Stone Farm: For half of a century.
If you take care of the land,
the land will take care of you.
We’re trying to raise you a good horse.
We sell only what we raise.
Although one of several US 2-year-old colts will win the Breeders’ Cup Juvenile and likely be named champion of his division, there is no great uncertainty among the juvenile colts overseas. Air Force Blue (by War Front) is the top of the tree in England and Ireland after three consecutive G1 victories, the most recent being the Dubai Dewhurst Stakes on Oct. 10 at Newmarket.
The dark bay colt was a dominating force at Newmarket, and his trainer Aidan O’Brien noted that Air Force Blue has “pace, size and scope,” and the colt’s athleticism and love of racing “make him exceptional and very exciting. He has sprinting speed, but also size and range, and is very genuine.”
Air Force Blue will get some rest and be kept ticking over through the winter. His primary goals for 2016 are the Guineas and other mile events at the top level, but there is reason to hope that he might be able to stretch out as he matures through the season and perhaps challenge at 10 furlongs later in the year.
The primary reasons for those hopes are the colt’s grandsires, Danzig and Maria’s Mon. The great son of Northern Dancer sired racers with a vast range of distance aptitudes, from sprinters to 12-furlong classic winners, including Belmont Stakes winner Danzig Connection.
Maria’s Mon, a champion juvenile, also is one of the few sires to get more than one Kentucky Derby winner, with Super Saver and Monarchos to his lasting credit.
Bred in Kentucky by Stone Farm, Air Force Blue is by neighboring Claiborne Farm’s super sire War Front (Danzig) out of the Maria’s Mon mare Chatham. The dam was bred by W.T. Young’s Overbrook Farm and sold in that famous farm’s dispersal at the 2009 Keeneland November sale. Arthur Hancock picked the mare up for $190,000, in foal to Arch, and almost immediately began making money with her.
Hancock said, “I bought her because she is a pretty mare. Nice, refined, feminine mare. She has some speed, but we almost didn’t get her. I was going to quit at $150,000 but for some reason, I just kept on trying. I suppose you should follow your intuition, your gut feeling, but that was my last bid. I guess Bill Young was looking out for me.”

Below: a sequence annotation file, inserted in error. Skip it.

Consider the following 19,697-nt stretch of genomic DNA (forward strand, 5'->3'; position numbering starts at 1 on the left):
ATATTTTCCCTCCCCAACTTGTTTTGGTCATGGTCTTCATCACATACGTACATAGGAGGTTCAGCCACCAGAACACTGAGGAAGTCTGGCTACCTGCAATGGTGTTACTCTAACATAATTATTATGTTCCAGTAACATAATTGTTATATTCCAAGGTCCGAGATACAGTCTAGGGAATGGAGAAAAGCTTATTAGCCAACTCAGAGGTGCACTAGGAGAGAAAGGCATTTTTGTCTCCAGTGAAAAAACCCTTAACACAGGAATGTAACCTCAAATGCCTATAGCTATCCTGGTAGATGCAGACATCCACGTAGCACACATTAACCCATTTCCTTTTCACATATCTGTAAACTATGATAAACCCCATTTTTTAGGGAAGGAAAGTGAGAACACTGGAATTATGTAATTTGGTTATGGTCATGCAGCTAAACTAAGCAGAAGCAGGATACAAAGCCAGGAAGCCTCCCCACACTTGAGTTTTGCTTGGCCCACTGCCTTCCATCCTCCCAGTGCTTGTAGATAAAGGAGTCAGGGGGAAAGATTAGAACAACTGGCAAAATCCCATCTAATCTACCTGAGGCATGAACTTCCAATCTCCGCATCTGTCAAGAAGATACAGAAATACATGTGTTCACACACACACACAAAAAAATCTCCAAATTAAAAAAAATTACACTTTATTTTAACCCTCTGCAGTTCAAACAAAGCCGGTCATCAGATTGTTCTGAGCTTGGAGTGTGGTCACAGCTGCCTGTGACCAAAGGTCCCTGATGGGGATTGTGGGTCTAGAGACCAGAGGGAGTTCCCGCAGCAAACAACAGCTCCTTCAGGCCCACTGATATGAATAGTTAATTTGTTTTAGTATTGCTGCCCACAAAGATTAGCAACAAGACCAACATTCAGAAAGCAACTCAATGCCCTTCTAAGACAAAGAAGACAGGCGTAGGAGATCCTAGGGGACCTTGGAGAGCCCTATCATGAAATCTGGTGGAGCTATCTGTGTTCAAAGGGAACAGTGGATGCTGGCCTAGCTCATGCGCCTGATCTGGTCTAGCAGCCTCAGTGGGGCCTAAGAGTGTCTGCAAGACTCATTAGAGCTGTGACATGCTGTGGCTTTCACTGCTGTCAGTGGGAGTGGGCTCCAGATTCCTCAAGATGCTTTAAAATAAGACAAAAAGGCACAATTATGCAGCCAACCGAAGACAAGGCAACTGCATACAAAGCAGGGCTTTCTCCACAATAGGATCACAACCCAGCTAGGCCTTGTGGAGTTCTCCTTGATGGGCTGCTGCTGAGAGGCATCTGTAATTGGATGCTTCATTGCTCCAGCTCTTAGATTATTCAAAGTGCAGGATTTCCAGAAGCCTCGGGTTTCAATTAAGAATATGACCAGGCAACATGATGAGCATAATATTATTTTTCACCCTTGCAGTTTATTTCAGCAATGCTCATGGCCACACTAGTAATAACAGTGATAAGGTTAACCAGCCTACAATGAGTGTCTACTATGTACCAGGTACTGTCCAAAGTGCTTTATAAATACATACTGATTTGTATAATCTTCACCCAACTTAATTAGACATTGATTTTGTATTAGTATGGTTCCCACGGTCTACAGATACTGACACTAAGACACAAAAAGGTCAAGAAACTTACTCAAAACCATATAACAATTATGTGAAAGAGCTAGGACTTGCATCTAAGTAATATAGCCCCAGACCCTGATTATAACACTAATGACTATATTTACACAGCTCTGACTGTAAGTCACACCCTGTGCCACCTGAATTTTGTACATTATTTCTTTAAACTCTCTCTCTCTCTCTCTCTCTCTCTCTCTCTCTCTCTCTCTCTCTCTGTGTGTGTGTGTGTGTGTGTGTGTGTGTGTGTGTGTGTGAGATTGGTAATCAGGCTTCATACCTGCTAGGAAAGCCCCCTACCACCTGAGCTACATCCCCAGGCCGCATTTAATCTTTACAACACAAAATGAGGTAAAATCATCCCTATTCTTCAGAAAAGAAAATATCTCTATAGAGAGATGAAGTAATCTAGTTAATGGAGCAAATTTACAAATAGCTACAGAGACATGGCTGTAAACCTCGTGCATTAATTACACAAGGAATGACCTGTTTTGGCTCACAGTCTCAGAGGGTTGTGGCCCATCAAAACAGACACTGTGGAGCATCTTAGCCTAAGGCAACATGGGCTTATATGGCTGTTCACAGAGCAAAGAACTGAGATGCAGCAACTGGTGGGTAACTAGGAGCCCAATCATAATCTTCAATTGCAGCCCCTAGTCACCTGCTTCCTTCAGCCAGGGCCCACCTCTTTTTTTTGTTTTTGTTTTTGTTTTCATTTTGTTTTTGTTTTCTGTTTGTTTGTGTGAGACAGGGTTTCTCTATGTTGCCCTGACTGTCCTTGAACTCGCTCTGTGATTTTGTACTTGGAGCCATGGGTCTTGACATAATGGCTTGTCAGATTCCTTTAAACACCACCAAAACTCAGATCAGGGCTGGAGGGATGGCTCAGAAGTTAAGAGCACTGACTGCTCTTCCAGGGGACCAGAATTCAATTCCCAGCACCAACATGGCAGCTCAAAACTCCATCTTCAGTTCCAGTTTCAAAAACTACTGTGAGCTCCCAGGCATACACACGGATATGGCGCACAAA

The foal Chatham was carrying went through the Stone Farm consignment at Keeneland September in 2011 for $475,000. The Arch colt was an outstanding young prospect, and he sold to John McCormack Bloodstock on behalf of Yasushi Kubota. Named Schon Meer, the colt is a winner in Japan.
Including that colt, Stone Farm has sold four yearlings out of Chatham over the last five years for $1.9 million. Mr. Young would be proud.
Not the least of the reasons for that would be that this family is one that Young nurtured at Overbrook for generations and that brought him considerable reward and enjoyment.
Young got into this family with the stakes-winning Secretariat mare Cinegita at about the same time that he acquired another stakes-winning Secretariat mare by the name of Terlingua. The latter produced Storm Cat and propelled Overbrook into the stratosphere among international owners and breeders.
Cinegita produced stakes winner Storm Star by the Northern Dancer stallion Storm Bird, who is also the sire of Storm Cat. Storm Star produced two stakes winners, and her unbeaten full sister Starlet Storm produced champion Flanders (Breeders’ Cup Juvenile Fillies).
Starlet Storm is the third dam of Air Force Blue and his siblings. The second dam is Circle of Gold (Seeking the Gold), an unraced full sister to Flanders, and Chatham is her dam’s best racer.
Now Chatham has produced a heavyweight racer, although the mare also has a pair of six-figure earners (Schon Meer and Bugle). The latter is a 3-year-old full sister to Air Force Blue that Barry Berkelhammer bought from the Stone Farm consignment at the 2013 Keeneland September sale for $400,000 for the racing stable of Joe Sutton.
Bugle has two victories and four seconds from eight starts and is currently recuperating at Stone Farm, where her prospects for returning to racing are considered bright, Hancock said.
The 2015 yearling out of Chatham was by Lemon Drop Kid and sold for $535,000 to Shadai. Hancock said, “You have to breed ‘em right, raise ‘em right, break ‘em right, and get ‘em into the right hands. And I’m glad my friend Terry Yoshida got him. I think that colt is going to be a good one.”
Shadai has done well with its purchases from Hancock, most notably the purchase of Horse of the Year Sunday Silence, who became the greatest sire in Japanese breeding history.
In looking back at the family of Air Force Blue, Hancock recalled his friend Bill Young and that “he was one of the handful of breeders who agreed to take a share in Sunday Silence when I was trying to syndicate him, and I really tried to get him syndicated.”
Instead, Sunday Silence went to Shadai, and 30 years later, Overbrook’s Chatham went to Stone. The great karmic cycle of racing luck and breeding wisdom sent another one to Shadai last month, with all the potential to start a new legacy in racing and breeding.
Frank Mitchell is author of Racehorse Breeding Theories, as well as the book Great Breeders and Their Methods: The Hancocks. In addition to writing the column “Sires and Dams” in Daily Racing Form for nearly 15 years, he has contributed articles to Thoroughbred Daily News, Thoroughbred Times, Thoroughbred Record, International Thoroughbred, and other major publications. In addition, Frank is chief of biomechanics for DataTrack International and is a hands-on caretaker of his own broodmares and foals in central Kentucky. Check out Frank’s lively Bloodstock in the Bluegrass blog.